Organization models need to evolve to be more responsive to rapid shifts in skills, technology and business models. We have developed ideas about how to build a new talent operating model to help organizations apply the concept of the gig economy inside their firms. This model allows companies to share talent across boundaries by dynamically matching and deploying skills to work. It creates a competitive advantage through an employee experience that democratizes work, facilitates learning and unleashes internal capacity.
The Internal Network
In today’s competitive landscape, it is no longer enough to have the most appealing employer brand, or the best university relations programs or even a best-in-class workspace, because it has become less clear how we define the workforce. When new methods for competing for human resources via “talent on demand” gave rise to platforms such as Topcoder and Upwork, the idea of a workforce made up of both employees and temporary talent began to make a lot of sense.
However, the rise of machine automation and the Internet of Things (IoT) has fundamentally transformed not only the nature of work but the speed at which it’s necessary to learn and deploy new skills that are often in higher demand than supply. This remains true no matter how an organization plans to source talent. We must challenge what we thought was novel in talent management as recently as two to three years ago. Now it’s a race to acquire skills. And just when everything seems under control, another emerging skill domain becomes both critical and scarce. Without a crystal ball, today’s CEOs and CHROs are managing their most valuable competitive resource in the dark.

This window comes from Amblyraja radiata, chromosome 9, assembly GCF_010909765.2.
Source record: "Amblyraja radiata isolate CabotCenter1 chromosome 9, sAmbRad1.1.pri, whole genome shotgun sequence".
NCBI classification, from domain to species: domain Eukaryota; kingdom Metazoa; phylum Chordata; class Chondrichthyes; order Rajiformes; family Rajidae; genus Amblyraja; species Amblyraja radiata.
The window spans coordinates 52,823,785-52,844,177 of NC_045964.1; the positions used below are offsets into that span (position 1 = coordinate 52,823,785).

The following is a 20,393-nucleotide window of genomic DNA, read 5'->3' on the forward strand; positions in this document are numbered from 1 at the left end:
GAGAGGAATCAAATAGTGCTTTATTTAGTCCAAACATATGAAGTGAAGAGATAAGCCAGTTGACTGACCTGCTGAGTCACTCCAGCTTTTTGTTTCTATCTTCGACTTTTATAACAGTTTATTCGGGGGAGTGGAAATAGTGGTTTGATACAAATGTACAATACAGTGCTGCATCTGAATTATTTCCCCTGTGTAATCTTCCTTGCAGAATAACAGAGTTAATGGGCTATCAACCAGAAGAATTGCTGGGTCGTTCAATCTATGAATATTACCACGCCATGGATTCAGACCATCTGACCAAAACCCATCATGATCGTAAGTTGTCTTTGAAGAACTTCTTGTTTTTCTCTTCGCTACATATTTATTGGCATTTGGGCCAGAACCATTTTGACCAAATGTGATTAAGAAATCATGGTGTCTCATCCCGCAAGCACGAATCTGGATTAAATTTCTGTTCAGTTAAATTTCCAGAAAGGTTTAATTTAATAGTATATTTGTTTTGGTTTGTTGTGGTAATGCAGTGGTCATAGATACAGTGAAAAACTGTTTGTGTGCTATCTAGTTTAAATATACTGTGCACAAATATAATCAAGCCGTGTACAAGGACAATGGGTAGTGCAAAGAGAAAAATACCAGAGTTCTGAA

Enter a new era of competitive talent deployment via the internal gig network. Rather than acquire new skills by hiring from outside, the new and disruptive reality is that competitive advantage is now based on the ability to rapidly develop and better leverage the talent supply within a company. So, instead of focusing on competing for skills that are in short supply and high demand, we suggest concentrating on what you have the power to control:
- Bring visibility to the internal skills you have and any gaps there are (supply).
- Learn to accurately predict what skills you might need (demand).
- Address the speed at which you can fill open jobs and upskill current talent for new or critical skill domains.
- Use digital horsepower—through human-machine collaboration via predictive analytics, machine learning, and automation—to accurately and efficiently match and deploy that talent to the right work, at the right time, at the right cost.
- Redeploy and rapidly mobilize talent to address business continuity and avoid loss of functions during a crisis.
The Core Principles
This new way of working is based on six core principles.
1. You Get What You Give
Allowing greater sharing of talent across organizational boundaries (talent mobility) can create abundance rather than scarcity of resources in an organization. Managers give away some of the time employees work to other departments; they can also get help from employees from different departments. Over time, this swapping of talent should equal out. The talent that managers are able to access this way might have a critical skill set not available from their current team members, but they don’t need to bring in an external contractor or consultant or open a position requisition to hire a new employee for a skill that is not regularly needed. “You get what you give” is one of the most challenging mindset shifts necessary to embrace the new talent operating model.
2. Know What You Have